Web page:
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5 Apps Banned from Apple's App Store in 2011

From tethering to DUI checkpoints and radiation detection--five apps shown to the door by Apple.

Apple gave the app, Drivers License, the boot this week after concerned politicians claimed it encouraged identity theft. Drivers License joins a short list of apps that Apple gave boot in 2011 because Apple either didn't get the joke, offered too much functionality, or that Apple felt was downright dangerous.

Here is a brief 2011 rewind of apps that got the boot in 2011 starting with Drivers License.

Fake Driver's Licenses

On Monday, Apple removed a two-year old app, called Drivers License that allowed you to create a fake drivers license using a photo, biographical info and a state template of your choice. The app was pulled after the Coalition for a Secure Driver's License tapped Pennsylvania Senator Bob Casey to send a letter to Apple asking that the free app come down. The Senator was concerned about the ability to send the fake license to an email account, which could then be printed and laminated.

Avoiding DUI Checkpoints

Senators also stepped in in the case of apps like "Buzzed" which provide information about nearby DUI checkpoints to help tipsy drivers avoid law enforcement. A few months after first being pressed by lawmakers to remove the apps, Apple quietly took them down and updated its App Store guidelines to ban "Apps which contain DUI checkpoints that are not published by law enforcement agencies, or encourage and enable drunk driving."

Phone Story

Turns out that creating a game with the explicit purpose of criticizing Apple will get you banned from the App Store. Who would of guessed? The app called Phone Story was designed as a game that allowed players to force African miners to extract the minerals used in the manufacture of iPhones at gun point, among other things. The App only lasted a few hours in the App Store before disappearing.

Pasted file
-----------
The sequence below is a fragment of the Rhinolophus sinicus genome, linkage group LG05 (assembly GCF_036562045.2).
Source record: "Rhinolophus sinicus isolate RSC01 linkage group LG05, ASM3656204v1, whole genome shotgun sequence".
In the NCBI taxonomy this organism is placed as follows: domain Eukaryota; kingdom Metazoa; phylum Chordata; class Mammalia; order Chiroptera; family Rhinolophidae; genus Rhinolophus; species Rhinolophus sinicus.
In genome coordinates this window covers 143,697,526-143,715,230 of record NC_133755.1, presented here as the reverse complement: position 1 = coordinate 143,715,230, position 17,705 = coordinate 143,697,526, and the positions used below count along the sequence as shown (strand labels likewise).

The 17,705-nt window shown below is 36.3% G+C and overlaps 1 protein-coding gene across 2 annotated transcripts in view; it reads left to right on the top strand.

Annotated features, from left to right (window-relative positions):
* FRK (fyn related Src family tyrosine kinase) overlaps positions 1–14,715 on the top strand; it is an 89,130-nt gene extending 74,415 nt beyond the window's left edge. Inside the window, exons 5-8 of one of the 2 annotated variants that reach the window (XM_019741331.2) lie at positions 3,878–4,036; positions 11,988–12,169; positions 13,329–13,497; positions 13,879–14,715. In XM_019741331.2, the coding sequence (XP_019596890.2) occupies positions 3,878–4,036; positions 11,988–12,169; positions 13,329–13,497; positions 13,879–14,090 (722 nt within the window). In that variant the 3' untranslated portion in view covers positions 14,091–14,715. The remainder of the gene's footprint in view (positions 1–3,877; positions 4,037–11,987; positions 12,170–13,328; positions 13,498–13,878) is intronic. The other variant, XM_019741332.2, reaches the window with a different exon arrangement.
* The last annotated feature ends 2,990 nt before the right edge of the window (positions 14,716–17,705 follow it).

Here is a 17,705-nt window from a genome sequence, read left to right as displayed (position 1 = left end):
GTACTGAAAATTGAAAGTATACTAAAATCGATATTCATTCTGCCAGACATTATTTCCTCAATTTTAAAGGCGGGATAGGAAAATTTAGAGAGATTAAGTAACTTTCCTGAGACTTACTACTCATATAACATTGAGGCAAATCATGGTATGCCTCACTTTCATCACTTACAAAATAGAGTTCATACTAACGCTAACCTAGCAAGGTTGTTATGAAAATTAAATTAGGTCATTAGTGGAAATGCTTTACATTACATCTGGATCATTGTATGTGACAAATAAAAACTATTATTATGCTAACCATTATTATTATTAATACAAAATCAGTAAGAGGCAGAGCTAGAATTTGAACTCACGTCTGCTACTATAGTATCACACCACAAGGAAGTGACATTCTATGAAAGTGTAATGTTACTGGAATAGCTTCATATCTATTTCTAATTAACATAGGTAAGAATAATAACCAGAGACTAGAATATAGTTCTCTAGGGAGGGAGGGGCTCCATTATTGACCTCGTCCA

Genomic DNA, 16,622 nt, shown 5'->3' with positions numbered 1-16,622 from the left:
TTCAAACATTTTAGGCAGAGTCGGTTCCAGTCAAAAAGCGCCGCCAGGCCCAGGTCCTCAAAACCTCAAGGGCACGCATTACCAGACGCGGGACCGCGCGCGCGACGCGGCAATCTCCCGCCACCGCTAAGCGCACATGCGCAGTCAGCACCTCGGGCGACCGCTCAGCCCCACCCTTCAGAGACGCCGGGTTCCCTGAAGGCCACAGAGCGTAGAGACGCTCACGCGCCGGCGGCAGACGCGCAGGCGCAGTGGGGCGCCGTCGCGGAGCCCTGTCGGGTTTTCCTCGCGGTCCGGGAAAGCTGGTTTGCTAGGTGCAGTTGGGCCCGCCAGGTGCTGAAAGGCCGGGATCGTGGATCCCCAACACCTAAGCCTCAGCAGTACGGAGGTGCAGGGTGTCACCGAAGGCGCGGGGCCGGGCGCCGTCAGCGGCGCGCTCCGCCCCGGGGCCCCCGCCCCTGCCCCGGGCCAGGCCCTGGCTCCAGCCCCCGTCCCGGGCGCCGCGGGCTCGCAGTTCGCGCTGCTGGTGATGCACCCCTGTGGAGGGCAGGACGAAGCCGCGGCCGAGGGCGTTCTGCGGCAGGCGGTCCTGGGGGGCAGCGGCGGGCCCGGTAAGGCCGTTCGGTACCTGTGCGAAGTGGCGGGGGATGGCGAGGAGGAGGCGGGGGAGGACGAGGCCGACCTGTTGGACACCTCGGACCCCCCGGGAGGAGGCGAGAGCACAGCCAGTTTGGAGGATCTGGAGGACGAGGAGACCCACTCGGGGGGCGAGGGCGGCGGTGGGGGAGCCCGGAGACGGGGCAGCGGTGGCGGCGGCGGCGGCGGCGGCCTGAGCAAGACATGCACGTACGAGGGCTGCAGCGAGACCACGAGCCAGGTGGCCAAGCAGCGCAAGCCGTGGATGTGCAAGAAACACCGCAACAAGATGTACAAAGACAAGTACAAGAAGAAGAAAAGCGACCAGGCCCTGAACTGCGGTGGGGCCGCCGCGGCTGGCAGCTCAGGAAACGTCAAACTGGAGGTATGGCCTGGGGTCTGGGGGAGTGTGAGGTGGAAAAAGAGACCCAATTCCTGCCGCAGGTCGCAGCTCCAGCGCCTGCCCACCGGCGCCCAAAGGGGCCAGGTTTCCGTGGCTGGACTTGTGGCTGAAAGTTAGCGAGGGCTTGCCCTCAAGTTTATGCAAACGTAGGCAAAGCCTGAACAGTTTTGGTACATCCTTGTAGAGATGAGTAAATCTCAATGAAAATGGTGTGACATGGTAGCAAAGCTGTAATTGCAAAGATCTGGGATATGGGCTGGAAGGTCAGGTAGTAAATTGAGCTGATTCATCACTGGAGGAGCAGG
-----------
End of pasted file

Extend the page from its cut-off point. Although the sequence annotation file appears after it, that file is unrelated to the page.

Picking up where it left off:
Just like its Android equivalent, PDAnet, iTether allows iOS users to turn an iPhone into a portable modem and tether their 3G connection to a laptop or other device to be able to get online when there's no WiFi around. Obviously, this app and its one-time only fee are significantly more affordable than the monthly fee wireless carriers charge to turn your phone into a hotspot. Tethering also violates the carriers' terms of use. Not surprisingly, it wasn't long before iTether was pulled from the App Store.


For those who worry about smartphone radiation, Tawkon is an app devised to determine how much of it you're soaking up while using your phone. It also provides tips on things like phone position that could help lower your dosage. According to Tawkon, Apple execs rejected the app, and an appeal directly to Steve Jobs elicited a terse response -- "No interest," he reportedly replied. Talk about being bounced.

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